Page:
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Byron Shire
March 2, 2021

Rock-wall saga: only the rich afford ‘democracy’

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Byron mayor Simon Richardson’s comment  that the costs to Council of the legal challenge to the Belongil rock wall was the ‘cost of democracy’ is a bitter but true assessment as it appears those with the most cash get the most ‘democracy’.

I admire the chutzpah of council’s general manager, Ken Gainger, and its legal services coordinator, Ralph James, saying that the $100,000 legal expenses could have been better spent elsewhere.  Mr Gainger wants the community to stop challenging council so they can get on and stuff the place completely, uninhibited by pesky residents.

If proper process and community consultation was undertaken then we wouldn’t have to challenge this rogue Council in court.

Close to $1 million dollars of our money is being spent to prop up a handful of houses whose owners have known since the mid 1980s that their properties would not be protected by the rest of us via our rates.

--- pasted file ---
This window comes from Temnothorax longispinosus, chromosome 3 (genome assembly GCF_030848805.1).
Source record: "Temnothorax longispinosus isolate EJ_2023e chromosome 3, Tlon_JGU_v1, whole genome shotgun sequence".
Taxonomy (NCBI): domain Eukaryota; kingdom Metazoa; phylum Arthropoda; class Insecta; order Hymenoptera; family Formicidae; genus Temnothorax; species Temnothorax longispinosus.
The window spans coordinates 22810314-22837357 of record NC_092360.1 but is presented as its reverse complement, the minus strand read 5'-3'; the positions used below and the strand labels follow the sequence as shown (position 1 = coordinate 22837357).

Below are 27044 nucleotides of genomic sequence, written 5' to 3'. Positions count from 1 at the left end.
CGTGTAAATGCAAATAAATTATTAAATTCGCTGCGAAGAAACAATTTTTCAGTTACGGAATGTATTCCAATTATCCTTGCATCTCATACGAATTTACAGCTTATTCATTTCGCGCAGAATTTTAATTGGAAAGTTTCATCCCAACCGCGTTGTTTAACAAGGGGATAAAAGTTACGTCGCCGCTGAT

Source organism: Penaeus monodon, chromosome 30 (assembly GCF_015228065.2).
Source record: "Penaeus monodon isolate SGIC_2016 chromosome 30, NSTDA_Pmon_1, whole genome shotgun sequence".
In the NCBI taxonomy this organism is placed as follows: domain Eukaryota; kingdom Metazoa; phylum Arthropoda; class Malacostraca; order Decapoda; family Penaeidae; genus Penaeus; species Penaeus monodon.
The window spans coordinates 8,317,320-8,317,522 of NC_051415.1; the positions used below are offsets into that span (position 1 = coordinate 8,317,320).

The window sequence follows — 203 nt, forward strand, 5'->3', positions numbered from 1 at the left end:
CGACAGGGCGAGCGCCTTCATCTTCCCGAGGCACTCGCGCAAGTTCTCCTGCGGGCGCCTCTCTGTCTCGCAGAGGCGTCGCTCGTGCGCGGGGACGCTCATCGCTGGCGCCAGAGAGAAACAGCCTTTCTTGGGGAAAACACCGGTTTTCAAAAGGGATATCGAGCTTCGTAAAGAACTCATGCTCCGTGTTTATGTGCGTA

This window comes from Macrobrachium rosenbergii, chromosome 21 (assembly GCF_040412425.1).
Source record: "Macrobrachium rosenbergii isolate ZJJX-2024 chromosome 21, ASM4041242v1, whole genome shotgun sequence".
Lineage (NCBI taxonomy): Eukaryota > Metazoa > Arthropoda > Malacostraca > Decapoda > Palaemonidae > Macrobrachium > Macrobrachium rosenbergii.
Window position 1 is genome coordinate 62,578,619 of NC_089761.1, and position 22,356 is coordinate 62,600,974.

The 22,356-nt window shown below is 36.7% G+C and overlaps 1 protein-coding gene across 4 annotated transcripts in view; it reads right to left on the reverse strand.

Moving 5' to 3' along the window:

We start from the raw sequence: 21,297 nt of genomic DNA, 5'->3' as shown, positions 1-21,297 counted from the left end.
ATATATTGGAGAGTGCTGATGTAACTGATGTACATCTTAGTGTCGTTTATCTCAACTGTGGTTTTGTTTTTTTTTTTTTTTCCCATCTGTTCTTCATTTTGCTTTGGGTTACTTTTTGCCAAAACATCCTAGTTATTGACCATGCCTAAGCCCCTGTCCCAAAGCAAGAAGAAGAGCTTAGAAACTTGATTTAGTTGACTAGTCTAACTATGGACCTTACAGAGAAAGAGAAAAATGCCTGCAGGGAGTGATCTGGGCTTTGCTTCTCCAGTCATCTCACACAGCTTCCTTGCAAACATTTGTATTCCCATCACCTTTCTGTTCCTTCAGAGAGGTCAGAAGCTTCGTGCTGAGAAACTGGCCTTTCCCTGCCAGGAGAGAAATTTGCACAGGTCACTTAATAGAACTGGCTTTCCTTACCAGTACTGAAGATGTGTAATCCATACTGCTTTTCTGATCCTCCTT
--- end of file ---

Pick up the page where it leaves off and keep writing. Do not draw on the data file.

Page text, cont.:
Messrs Gainger and James should look at the history of this issue given the prolonged legal challenges mounted against council in the past by Belongil landowners and the enormous costs caused by the same Belongil landowners who this time joined with council to fight against the community.

The ‘give the developers whatever they want’ clique on council ignored the Office of Environment and Heritage’s recommendations about the project (the OEH withdrew $300K of funding because Council was non-compliant), ignored NSW Coastal Panel guidelines and bypassed community objections by claiming the rock wall as a ‘beach access’ infrastructure project (a set of wooden steps would have sufficed).

Talking about a waste of money, council should be looking to the future they have committed us to when everyone whose properties are in the erosion zones expects the ‘Belongil treatment’ and if they don’t get it will be dragging Council into court in perpetuity.

No rates for rocks!

Sign our petition: Mike Baird, Don’t Ruin Byron Bay


Facebook: ByronResidentsGroup

Cate Coorey, president, Byron Residents’ Group


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  1. The cost of democracy is that democracy is lost when ratepayers don’t have their say and there is an impost onto ratepayers from the construction cost as well as other costs when Byron council represents who the most? Whoever elected them at the last election.


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Entertainment in the Byron Shire and beyond for the week beginning 3 March, 2021

Entertainment in the Byron Shire and beyond for the week beginning 3 March, 2021